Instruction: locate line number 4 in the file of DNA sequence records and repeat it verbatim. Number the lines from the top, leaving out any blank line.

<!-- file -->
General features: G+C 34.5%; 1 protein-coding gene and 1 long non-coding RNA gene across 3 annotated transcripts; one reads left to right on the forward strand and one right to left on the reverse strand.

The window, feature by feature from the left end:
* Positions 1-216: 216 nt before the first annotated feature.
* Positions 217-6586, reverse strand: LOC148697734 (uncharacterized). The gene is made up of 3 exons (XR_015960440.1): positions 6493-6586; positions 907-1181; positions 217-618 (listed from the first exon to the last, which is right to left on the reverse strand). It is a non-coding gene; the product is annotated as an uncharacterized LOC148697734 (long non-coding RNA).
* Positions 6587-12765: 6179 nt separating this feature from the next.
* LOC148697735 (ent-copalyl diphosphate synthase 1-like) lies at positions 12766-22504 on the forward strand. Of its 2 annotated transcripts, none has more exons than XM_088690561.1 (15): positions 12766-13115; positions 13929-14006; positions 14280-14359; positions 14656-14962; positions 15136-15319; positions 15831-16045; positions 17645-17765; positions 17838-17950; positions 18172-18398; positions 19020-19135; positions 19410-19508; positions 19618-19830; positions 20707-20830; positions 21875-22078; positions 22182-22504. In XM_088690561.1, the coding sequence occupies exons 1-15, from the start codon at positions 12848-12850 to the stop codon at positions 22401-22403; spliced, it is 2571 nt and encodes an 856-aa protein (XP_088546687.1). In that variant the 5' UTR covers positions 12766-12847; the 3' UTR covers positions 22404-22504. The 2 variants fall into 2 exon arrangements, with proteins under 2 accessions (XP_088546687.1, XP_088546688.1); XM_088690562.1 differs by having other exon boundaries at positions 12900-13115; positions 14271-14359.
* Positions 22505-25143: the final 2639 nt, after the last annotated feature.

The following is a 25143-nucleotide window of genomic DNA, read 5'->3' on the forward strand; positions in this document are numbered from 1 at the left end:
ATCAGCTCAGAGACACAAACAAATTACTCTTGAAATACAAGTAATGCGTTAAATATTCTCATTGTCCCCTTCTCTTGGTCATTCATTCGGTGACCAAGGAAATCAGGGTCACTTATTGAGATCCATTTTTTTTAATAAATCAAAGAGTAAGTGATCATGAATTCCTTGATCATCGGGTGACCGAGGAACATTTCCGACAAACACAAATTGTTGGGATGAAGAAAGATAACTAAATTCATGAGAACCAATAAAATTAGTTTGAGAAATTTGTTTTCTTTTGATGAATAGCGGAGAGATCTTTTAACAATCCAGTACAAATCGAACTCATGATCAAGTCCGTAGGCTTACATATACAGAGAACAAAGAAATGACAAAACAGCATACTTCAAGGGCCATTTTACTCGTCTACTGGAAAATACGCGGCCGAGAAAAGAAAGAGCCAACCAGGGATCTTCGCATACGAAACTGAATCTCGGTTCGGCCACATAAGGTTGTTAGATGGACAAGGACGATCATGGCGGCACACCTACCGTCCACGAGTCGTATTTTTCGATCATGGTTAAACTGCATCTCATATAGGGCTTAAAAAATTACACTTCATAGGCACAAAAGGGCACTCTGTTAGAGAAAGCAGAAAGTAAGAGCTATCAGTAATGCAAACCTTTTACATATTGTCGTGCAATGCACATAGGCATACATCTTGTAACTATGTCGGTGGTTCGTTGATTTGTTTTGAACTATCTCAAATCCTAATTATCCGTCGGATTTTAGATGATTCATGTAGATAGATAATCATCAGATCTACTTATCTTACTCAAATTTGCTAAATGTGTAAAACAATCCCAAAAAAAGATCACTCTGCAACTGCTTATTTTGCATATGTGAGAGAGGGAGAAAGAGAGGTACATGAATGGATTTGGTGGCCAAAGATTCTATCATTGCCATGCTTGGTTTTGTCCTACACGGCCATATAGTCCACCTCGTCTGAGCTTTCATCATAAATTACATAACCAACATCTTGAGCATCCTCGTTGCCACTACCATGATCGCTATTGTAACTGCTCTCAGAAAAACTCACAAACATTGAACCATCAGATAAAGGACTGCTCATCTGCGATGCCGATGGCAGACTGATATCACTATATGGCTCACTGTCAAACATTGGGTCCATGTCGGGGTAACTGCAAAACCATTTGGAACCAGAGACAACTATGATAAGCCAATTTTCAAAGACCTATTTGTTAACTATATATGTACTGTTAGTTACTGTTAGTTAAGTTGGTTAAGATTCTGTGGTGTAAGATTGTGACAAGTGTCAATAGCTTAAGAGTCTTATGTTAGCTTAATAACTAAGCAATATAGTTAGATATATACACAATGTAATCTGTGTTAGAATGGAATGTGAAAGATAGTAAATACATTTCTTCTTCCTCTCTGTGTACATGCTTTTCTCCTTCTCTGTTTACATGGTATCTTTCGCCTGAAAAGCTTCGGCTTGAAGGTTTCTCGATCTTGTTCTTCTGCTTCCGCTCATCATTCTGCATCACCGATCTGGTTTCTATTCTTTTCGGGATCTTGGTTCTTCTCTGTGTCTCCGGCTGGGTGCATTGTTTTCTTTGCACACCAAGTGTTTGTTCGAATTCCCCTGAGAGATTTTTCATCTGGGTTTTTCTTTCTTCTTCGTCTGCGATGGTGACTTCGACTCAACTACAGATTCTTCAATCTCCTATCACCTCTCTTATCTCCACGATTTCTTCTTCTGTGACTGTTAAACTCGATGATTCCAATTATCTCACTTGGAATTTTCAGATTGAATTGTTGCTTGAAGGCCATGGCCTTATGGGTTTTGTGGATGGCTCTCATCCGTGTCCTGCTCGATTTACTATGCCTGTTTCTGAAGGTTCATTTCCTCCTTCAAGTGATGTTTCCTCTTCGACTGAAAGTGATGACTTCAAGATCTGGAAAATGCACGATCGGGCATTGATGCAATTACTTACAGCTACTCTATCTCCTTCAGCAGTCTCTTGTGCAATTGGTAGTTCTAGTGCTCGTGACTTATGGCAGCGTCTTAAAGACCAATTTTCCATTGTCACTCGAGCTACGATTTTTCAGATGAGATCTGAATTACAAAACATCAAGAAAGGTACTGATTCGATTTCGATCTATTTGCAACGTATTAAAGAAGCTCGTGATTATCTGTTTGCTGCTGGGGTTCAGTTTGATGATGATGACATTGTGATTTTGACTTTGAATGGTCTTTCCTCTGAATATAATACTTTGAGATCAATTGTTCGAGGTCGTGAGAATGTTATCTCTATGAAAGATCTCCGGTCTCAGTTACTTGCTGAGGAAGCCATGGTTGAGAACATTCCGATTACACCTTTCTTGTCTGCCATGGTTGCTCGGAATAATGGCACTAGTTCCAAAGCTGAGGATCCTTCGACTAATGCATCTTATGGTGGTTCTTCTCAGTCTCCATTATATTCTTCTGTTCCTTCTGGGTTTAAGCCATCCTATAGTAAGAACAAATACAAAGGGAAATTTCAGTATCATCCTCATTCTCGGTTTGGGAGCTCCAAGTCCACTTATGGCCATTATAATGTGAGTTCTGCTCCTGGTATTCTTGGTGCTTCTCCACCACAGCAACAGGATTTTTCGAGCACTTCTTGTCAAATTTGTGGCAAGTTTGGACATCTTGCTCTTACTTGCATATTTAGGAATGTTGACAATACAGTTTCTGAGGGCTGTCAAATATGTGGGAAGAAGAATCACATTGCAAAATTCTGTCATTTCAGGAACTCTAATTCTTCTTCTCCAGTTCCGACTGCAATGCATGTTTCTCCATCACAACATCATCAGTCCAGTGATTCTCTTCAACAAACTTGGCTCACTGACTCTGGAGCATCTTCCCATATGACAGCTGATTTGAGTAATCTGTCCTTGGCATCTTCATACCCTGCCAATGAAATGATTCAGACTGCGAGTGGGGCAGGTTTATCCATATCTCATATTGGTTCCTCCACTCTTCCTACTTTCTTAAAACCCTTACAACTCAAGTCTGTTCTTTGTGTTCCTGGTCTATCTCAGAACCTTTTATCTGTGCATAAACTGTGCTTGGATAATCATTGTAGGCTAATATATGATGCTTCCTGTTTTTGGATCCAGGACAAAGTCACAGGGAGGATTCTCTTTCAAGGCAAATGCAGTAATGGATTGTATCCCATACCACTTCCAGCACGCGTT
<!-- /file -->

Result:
* Positions 217-6586, reverse strand: LOC148697734 (uncharacterized). The gene is made up of 3 exons (XR_015960440.1): positions 6493-6586; positions 907-1181; positions 217-618 (listed from the first exon to the last, which is right to left on the reverse strand). It is a non-coding gene; the product is annotated as an uncharacterized LOC148697734 (long non-coding RNA).